Format

Send to

Choose Destination
Eur J Public Health. 2009 Aug;19(4):434-8. doi: 10.1093/eurpub/ckp040. Epub 2009 Apr 5.

Antibiotic prescribing in paediatric populations: a comparison between Viareggio, Italy and Funen, Denmark.

Author information

1
Hospital Pharmacy, ASL 9 Hospital, 58100 Grosseto, Italy.

Abstract

BACKGROUND:

High rates of antibiotic prescribing in paediatric populations represent a major issue because of the problem of antibiotic resistance. North European countries reported an appropriate use of antibiotics in general population; few studies on this issue have been conducted until now, especially in Italy. Therefore a comparison concerning paediatric antibiotic prescribing rates between an Italian administrative area in Tuscany (Viareggio) and the county of Funen (Denmark) was conducted.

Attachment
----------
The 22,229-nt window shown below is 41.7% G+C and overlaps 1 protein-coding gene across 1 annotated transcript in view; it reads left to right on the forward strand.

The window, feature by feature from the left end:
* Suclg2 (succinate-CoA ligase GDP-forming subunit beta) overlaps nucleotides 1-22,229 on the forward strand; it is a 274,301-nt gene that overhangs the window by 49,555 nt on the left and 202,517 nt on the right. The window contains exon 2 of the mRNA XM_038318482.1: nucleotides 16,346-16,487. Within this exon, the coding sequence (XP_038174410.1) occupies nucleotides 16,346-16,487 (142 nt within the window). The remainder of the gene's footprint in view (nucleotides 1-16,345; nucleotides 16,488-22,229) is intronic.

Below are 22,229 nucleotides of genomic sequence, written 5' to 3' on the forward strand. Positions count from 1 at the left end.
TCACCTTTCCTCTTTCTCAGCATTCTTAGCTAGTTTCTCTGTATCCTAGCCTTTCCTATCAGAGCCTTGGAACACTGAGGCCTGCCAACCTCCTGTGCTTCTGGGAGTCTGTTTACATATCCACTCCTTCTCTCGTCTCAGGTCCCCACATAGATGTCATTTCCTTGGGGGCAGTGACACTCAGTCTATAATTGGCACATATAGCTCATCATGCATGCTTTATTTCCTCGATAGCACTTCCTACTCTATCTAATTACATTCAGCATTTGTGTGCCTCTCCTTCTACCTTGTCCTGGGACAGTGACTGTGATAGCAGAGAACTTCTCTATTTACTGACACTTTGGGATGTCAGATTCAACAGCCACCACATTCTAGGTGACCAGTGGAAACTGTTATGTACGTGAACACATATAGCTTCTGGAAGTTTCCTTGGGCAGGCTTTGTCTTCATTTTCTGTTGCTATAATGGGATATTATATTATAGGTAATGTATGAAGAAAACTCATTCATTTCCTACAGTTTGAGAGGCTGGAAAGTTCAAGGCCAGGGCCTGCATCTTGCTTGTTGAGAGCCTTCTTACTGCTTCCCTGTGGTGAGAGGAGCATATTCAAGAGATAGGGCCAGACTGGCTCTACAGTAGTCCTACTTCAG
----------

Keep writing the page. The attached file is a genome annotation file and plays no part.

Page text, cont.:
METHODS:

Reimbursement data from 2003 were gathered from the Tuscany Health Authority database and from the database containing pharmacy dispensing data from the Danish Medicines Agency. All data were converted to Defined Daily Doses (DDD) per 1000 inhabitants per day (DDD/TID). Data were broken down by age, identifying four age groups: 0-4, 5-9, 10-14, 15-19 years.

RESULTS:

The overall prescription of antibiotics to paediatric patients from 0 to 19 years of age was higher in Viareggio (67 DDD/TID) than in Funen (35 DDD/TID). In Viareggio amoxicillin and amoxicillin plus enzyme inhibitors ranked in the first two places as the most frequently prescribed antibiotics in the whole population. Cephalosporins were also heavily used in Viareggio with cefaclor being the third most frequently prescribed antibiotic, especially in the 0-4 and 5- to 9-year-old age groups. In Funen, phenoxymethylpenicillin was the most commonly used antibiotic in all age groups, representing almost one-third of prescriptions, followed by amoxicillin.

CONCLUSIONS:

The paediatric antibiotic prescription rate is substantially higher in Viareggio compared with Funen. These data confirm possible overuse and misuse of antibiotics in the Italian paediatric population.

PMID:
19349289
DOI:
10.1093/eurpub/ckp040
[Indexed for MEDLINE]

Supplemental Content

Full text links

Icon for Silverchair Information Systems
Loading ...
Support Center